Reviewed in India 🇮🇳 on 16 April 2019
The first book I ever read by Mitch Albom was ‘Tuesdays with Morrie’. Although I had mixed review about that one, I still thought of giving a shot to this one – ‘The First Phone Call from Heaven’. If you were able to talk to a deceased one over a phone call, how would you feel? How would it transform your life and of those surrounding you? This is what the book talks about. The book basically tells a story of a small town near Lake Michigan, where citizens start receiving phone calls from the afterlife. The calls can’t be dismissed as fake, as the callers’ voices are the same as the deceased one. Also, the details they mention in the calls are too personal for anyone to fake. If reading this sentence, excited you, you should definitely pick up the book. At least it excited me, that’s why I read the book because I thought it would be intriguing.
The book has a lot of characters. In fact, I felt the characters were too many, and there were multiple viewpoints provided, which kind of gets overwhelming at times. Some views don’t seem that important in the bigger picture of things. All the characters are from diverse backgrounds. The best character out of the lot was definitely ‘Sully’, and his story is the most interesting of all. There’s also a story about Alexander Graham Bell, intermingled with the original story. The story touches upon his invention of the telephone.
The book provides wonderful insights into how people respond to quirky things, things that are out of the ordinary. It also showcases the role of media, in sensationalizing various events. When I picked this book, the expectation was that it would be more of an inspirational and thought-provoking book. The book has its instances where one can reflect upon, but it definitely is more like a mystery/thriller type of book. The whole aura created by the phone calls is one of mystery.
Mitch’s books are mostly inspirational, about life and lessons learned, about belief in God. Just like in real life, where some people believe in the concept of an afterlife and even reincarnation, there are others that dismiss such concepts right away. The same thing happens in the town as well, when people start receiving phone calls from heaven. There are some who completely believe that their loved ones are actually calling from the afterlife. While there are others, like Sully Harding, who dismiss the whole thing as a hoax and are determined to find the truth. As the ‘chosen ones’ received phone calls from heaven, more and more people start coming to the town, as the news spreads like wildfire. There are media persons all over, police dealing with so many people, grocery stores running out of the stock. The particular phone used by the ‘chosen ones’ – even that goes out of stock because people believe that they can get calls only through that particular phone.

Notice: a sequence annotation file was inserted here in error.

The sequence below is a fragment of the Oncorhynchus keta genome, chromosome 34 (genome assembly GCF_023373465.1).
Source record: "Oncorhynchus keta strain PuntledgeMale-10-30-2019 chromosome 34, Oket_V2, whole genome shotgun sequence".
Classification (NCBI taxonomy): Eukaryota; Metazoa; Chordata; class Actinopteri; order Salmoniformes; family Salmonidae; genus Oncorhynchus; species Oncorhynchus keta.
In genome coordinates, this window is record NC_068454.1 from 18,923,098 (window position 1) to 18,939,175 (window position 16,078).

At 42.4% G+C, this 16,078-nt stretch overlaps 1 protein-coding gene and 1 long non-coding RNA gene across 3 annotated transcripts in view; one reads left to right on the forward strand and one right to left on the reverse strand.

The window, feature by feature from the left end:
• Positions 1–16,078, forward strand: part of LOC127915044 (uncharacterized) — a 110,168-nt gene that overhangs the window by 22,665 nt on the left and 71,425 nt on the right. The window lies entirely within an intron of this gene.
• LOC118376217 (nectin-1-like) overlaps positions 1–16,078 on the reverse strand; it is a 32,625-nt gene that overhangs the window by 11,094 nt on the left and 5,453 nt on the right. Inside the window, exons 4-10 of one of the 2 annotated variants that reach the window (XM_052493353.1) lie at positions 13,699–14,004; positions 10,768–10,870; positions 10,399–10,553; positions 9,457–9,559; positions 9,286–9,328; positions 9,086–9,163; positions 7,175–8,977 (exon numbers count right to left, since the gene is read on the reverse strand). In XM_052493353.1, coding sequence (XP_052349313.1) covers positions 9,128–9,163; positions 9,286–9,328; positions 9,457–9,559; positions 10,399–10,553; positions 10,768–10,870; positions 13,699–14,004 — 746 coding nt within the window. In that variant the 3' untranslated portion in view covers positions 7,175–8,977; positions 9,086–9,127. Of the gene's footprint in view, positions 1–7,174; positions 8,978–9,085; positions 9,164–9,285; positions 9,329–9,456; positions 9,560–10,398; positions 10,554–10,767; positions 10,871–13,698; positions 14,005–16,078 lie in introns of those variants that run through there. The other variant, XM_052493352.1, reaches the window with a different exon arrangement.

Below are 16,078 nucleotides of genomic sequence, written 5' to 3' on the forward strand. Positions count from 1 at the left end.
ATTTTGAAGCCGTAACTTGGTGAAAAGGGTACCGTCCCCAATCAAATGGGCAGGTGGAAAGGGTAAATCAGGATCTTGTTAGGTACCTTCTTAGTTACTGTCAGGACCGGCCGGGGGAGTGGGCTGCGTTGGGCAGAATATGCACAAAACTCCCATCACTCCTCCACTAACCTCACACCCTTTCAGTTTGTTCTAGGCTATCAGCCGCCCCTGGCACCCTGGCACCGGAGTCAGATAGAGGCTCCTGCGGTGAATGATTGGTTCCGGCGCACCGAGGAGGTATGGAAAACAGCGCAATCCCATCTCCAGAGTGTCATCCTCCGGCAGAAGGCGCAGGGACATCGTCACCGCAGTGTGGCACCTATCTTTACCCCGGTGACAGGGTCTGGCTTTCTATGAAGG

Whatever happens throughout the story, at the end of it, we must ask ourselves, if we really wish to believe the story or not. I know, on a more realistic level, such things can be passed off as complete rubbish. But for a second, if everyone really did believe in this whole theory of heaven, maybe, just maybe, the world can be a better place. Maybe we’ll start cherishing what we have right now. Life is full of surprises, and we are really lucky to wake up every day. Although, you have to dig deeper within the story, to figure out these subtle lessons provided in the book. The words and thoughts presented in the book, are far beyond the story itself.
Things that didn’t work for me – there were just too many characters. I think it would have been nicer if characters were lesser, but better developed throughout the book. Also, the stories keep jumping here and there, due to different points of view provided.
Favorite Quotes from the Book –
- “There are two stories for every life; the one you live & the one others tell”
- “You have to start over. That's what they say. But life is not a board game, and losing a loved one is never really "starting over." More like "continuing without.”
- “Desire sets our compass, but real life steers our course.”
- “Sometimes, love brings you together even as life keeps you apart.”
- “sometimes what you miss the most is the way a loved one made you feel about yourself.”
- “No soul remembered is ever really gone.”
- “Faith, it is said, is better than belief, because belief is when someone else does the thinking.”
- “That’s the thing when people leave us too suddenly, isn’t it? We always have so many questions.”
- “You don't miss things. You miss people.”
- “So often, we push away the voices closest to us. But once they're gone, we reach for them.”
- “Sully: I never said good-bye. Giselle: Such a needless word when you love somebody”
Overall Rating - 4/5